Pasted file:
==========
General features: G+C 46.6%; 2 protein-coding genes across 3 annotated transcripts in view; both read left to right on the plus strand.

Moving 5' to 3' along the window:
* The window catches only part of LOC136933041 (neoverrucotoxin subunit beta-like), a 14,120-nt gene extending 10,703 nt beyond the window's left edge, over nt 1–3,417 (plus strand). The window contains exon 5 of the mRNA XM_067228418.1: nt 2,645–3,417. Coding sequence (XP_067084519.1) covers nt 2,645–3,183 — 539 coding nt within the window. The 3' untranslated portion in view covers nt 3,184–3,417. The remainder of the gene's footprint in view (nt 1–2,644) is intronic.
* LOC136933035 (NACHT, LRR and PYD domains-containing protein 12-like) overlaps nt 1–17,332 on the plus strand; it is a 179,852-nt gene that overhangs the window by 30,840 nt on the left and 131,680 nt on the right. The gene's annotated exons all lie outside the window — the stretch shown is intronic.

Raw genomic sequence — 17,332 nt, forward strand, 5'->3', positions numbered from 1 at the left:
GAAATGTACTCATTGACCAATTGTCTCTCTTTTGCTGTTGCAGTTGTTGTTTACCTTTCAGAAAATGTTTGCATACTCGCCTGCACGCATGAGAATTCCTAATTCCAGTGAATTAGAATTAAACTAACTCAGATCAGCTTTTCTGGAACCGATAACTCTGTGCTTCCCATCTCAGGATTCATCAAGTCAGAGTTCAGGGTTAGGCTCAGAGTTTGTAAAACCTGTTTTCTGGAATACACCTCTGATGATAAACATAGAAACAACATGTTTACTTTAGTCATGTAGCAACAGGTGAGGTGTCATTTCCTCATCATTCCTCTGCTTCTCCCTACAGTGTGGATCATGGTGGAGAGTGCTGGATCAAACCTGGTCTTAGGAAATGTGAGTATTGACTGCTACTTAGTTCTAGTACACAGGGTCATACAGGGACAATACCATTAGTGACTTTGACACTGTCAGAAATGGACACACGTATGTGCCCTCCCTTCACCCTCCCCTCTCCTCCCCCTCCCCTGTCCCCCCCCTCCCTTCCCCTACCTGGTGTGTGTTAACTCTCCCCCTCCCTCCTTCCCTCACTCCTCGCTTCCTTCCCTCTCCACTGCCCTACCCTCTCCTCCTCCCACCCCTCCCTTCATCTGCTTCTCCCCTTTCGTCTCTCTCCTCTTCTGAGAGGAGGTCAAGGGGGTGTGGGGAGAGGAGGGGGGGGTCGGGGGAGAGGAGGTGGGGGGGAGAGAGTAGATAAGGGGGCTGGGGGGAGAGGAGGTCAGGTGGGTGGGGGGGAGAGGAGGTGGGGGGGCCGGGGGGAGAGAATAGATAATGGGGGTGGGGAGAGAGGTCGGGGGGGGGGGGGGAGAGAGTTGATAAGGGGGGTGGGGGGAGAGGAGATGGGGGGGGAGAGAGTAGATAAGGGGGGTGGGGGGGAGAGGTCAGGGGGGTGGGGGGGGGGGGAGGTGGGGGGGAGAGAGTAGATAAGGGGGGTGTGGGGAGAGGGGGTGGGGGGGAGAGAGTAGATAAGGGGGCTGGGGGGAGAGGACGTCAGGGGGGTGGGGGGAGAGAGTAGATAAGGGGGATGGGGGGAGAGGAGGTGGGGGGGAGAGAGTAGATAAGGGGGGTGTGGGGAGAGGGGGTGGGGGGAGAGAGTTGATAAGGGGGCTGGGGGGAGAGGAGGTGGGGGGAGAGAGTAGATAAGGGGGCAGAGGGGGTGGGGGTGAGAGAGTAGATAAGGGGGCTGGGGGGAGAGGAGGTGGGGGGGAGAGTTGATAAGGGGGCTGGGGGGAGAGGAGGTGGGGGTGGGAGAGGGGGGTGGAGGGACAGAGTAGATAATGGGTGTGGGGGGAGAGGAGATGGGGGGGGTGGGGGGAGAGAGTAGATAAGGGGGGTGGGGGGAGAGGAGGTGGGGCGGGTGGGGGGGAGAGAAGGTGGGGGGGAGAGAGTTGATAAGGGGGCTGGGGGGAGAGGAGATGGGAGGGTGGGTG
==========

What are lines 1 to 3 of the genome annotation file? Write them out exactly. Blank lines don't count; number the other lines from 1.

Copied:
General features: G+C 46.6%; 2 protein-coding genes across 3 annotated transcripts in view; both read left to right on the plus strand.

Moving 5' to 3' along the window:
* The window catches only part of LOC136933041 (neoverrucotoxin subunit beta-like), a 14,120-nt gene extending 10,703 nt beyond the window's left edge, over nt 1–3,417 (plus strand). The window contains exon 5 of the mRNA XM_067228418.1: nt 2,645–3,417. Coding sequence (XP_067084519.1) covers nt 2,645–3,183 — 539 coding nt within the window. The 3' untranslated portion in view covers nt 3,184–3,417. The remainder of the gene's footprint in view (nt 1–2,644) is intronic.